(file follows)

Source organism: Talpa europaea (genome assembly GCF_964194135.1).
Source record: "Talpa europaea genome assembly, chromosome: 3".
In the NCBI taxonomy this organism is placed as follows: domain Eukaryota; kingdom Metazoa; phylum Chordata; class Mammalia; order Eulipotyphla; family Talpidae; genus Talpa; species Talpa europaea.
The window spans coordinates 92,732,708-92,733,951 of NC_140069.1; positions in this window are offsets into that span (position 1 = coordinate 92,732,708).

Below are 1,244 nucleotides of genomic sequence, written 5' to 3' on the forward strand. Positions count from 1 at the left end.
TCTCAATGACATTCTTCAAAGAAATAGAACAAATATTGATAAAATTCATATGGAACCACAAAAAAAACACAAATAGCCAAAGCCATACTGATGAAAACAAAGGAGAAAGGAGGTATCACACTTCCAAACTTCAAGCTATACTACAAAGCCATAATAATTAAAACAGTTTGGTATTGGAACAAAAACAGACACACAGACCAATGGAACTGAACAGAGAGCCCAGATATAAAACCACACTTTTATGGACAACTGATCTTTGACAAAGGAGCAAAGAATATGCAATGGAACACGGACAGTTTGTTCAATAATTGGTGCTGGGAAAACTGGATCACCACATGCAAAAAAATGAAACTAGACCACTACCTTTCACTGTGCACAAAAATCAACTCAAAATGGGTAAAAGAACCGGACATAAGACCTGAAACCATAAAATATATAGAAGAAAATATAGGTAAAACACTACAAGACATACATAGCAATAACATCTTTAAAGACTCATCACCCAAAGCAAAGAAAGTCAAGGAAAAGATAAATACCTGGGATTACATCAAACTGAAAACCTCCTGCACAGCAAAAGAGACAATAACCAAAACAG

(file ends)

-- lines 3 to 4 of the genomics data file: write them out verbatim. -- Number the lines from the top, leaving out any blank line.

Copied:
In the NCBI taxonomy this organism is placed as follows: domain Eukaryota; kingdom Metazoa; phylum Chordata; class Mammalia; order Eulipotyphla; family Talpidae; genus Talpa; species Talpa europaea.
The window spans coordinates 92,732,708-92,733,951 of NC_140069.1; positions in this window are offsets into that span (position 1 = coordinate 92,732,708).